Many people face the challenge of balancing the holidays with their work schedule, but travel nurses find themselves in this situation more often than most. Being on the road and away from your friends and family can make this time of year difficult.
As travel nurses, you have probably become accustomed to leaving your coworkers shortly after you get comfortable in a position. Odds are you miss some of your coworkers and were more than ready to move on from a couple coworkers as you move on to your new assignment. That’s not uncommon! No one expects you to naturally bond with everyone you work with. In a professional workplace, however, a modicum of social decorum is necessary.
Living the life of a travel nurse is fun, exciting and full of new adventures! But, unfortunately, sometimes things can go wrong. Whether it’s your first or twenty-first assignment, coming across a slew of mishaps is never fun and can drain your enthusiasm for travel nursing. Don’t fret, we have a guide on how to help with these struggles that may pop-up while on assignment.
Anxiety is our natural way to protect ourselves from situations we’re afraid of or uncertain about. The first time going or doing anything new is a big opportunity for our anxieties to come and ruin the excitement of a wonderful and exciting journey. Don’t let the fear of a new day ruin this for you. Begin your endeavor with a steady and calm head on your shoulders with these 4sneaky ways to avoid an awkwardfirstday on your new assignment.
Starting at a new assignment is always a little intimidating. Even for the most seasoned travel nurses, going into new territory full of nursing staff who may be more experienced and in-tune with their surroundings can make you nervous and uneasy. Not to mention worrying about how you’re going to remember where everything is, who to contact, or if you even have to bring your own scrubs or not. That’s why Freedom Healthcare Staffing is here to help!
All nurses have covered mental health in schooling and some even work in mental health units, but what they don’t know is the subtlety of depression among nurses. “In nurses, the symptoms are nearly buried under a continuously thwarted attempt to hide their feelings,” said Lynda Lampert, writer for Minority Nurse.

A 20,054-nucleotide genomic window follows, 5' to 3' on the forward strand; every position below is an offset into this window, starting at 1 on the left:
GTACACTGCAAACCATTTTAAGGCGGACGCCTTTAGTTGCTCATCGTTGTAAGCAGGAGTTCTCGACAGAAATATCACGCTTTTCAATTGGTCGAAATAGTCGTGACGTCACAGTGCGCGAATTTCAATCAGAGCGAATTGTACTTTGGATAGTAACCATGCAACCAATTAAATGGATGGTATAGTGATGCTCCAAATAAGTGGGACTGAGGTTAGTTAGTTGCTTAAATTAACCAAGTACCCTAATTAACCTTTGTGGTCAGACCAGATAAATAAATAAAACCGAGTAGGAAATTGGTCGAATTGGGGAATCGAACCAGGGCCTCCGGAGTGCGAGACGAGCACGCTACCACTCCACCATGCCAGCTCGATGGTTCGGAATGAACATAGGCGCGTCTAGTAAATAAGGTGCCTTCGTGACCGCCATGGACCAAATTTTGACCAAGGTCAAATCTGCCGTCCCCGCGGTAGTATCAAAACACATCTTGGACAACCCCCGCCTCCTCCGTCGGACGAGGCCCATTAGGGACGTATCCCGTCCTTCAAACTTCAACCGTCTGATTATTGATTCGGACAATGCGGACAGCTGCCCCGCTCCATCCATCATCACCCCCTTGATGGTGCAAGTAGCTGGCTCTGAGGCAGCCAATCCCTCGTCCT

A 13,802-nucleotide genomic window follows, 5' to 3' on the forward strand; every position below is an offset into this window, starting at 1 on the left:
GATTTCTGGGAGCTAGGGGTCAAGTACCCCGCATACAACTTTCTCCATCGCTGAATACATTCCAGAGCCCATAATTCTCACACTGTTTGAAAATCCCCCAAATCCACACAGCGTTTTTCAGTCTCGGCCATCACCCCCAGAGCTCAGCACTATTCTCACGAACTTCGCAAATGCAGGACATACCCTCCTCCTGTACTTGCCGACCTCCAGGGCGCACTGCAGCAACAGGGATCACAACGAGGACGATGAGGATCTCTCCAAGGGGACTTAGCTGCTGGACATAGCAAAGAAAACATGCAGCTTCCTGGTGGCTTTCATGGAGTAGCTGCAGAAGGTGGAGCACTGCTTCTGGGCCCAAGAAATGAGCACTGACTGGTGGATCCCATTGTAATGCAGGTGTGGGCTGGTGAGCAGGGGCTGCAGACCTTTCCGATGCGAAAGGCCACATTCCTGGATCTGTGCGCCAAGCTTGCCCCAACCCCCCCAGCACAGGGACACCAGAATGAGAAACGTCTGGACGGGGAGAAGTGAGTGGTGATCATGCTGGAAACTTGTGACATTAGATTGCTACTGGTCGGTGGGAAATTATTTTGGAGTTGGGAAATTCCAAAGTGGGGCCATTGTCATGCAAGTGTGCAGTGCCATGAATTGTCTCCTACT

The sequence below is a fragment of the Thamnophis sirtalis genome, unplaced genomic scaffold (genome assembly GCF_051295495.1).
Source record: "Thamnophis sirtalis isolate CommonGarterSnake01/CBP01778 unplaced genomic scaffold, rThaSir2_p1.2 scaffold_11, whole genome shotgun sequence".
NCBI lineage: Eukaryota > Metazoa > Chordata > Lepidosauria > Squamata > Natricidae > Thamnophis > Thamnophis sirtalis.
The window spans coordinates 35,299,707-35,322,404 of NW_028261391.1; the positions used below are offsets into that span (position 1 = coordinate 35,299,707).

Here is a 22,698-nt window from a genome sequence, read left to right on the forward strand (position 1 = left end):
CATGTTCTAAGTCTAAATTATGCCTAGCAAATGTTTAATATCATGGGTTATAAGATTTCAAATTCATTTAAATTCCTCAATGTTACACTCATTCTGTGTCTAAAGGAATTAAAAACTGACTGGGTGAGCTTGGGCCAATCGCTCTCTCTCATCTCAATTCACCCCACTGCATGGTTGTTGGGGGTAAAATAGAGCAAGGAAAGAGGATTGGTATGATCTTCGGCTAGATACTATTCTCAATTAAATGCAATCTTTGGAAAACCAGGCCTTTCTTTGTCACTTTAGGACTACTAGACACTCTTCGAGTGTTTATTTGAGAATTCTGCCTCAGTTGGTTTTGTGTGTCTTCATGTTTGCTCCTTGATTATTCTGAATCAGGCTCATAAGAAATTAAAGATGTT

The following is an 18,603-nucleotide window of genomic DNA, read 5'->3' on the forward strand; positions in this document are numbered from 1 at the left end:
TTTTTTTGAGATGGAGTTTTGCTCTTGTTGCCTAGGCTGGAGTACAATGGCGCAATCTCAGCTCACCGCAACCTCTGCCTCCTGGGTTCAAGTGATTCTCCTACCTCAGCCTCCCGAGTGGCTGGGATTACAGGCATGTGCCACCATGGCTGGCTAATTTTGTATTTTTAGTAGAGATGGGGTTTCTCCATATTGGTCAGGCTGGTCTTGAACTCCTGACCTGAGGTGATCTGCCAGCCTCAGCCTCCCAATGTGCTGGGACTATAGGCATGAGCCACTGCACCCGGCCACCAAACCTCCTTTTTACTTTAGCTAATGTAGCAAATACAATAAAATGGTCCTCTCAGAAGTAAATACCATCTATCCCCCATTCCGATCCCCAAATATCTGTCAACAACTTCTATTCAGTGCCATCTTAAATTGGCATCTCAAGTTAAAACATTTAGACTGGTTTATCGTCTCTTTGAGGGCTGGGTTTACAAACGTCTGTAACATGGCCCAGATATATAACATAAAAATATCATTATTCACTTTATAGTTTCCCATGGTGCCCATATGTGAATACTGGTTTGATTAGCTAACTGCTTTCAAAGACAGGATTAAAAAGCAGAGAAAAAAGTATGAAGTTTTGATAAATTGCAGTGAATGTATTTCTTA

The U.S. Bureau of Labor Statistics reported a projection of 1.2 million RN vacancies between 2014 and 2022. Why? Baby Boomers are slowly hanging up their badges and leaving the medical field, leaving many of their positions unfilled. By 2025, roughly 88.5 million people in the U.S. will be 65 or older, increasing the shortfall to be twice as large as any nurse shortage since the mid-1960s.
With increasing nurse shortages comes more work for the troopers still working in the field. How can you maintain when all you want to do is bubble over and explode? Keep these tips in your back pocket to stick to a no-drama mantra.
Let’s be real, most of us are on social media, whether it’s Facebook, Instagram, Twitter, Youtube, Snapchat, LinkedIn or any other social networking site. Social media is an easily accessible source of communication and many of our nurses use it.
We love to see our nurses post about their adventures in new cities, spreading positive messages about nursing, or meeting new nurse friends, but there is a dangerously thin line between social media and nursing professionalism. Use this guide to learn how you can use social media professionally.
You’ve been a travelingnurse for a while now; You’re used to changing states every few months, facing new challenges and meeting new people. Now that you’re comfortable in your position and career, it can be easy to fall into a rut. Don’t let that happen; there are tons of ways to kick yournursing game up a notch.
“Negative people need drama like oxygen. Stay positive, it will take their breath away.” -Unknown.
Working with others who want nothing more than to complain and make everything dramatic and sad will only make your day worse… if you allow it to be that way. It’s easy to be empathetic and feel for the negative people and get sucked into their vortex of hate… if you want to make everyone else’s day the same way. We’ve all been there. The doctor you’re working with is having a bad day, so guess what? Now you will too! Unless you do something about it.